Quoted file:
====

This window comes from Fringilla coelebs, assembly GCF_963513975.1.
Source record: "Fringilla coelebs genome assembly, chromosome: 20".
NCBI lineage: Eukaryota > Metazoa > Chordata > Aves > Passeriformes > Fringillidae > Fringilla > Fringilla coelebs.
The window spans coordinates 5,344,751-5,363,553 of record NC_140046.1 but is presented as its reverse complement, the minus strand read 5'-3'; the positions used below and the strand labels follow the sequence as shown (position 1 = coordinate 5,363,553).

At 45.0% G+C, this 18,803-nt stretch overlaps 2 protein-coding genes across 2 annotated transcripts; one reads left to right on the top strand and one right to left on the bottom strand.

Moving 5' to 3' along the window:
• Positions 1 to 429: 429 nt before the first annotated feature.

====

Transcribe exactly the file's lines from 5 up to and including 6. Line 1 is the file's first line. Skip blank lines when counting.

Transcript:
At 45.0% G+C, this 18,803-nt stretch overlaps 2 protein-coding genes across 2 annotated transcripts; one reads left to right on the top strand and one right to left on the bottom strand.

Moving 5' to 3' along the window: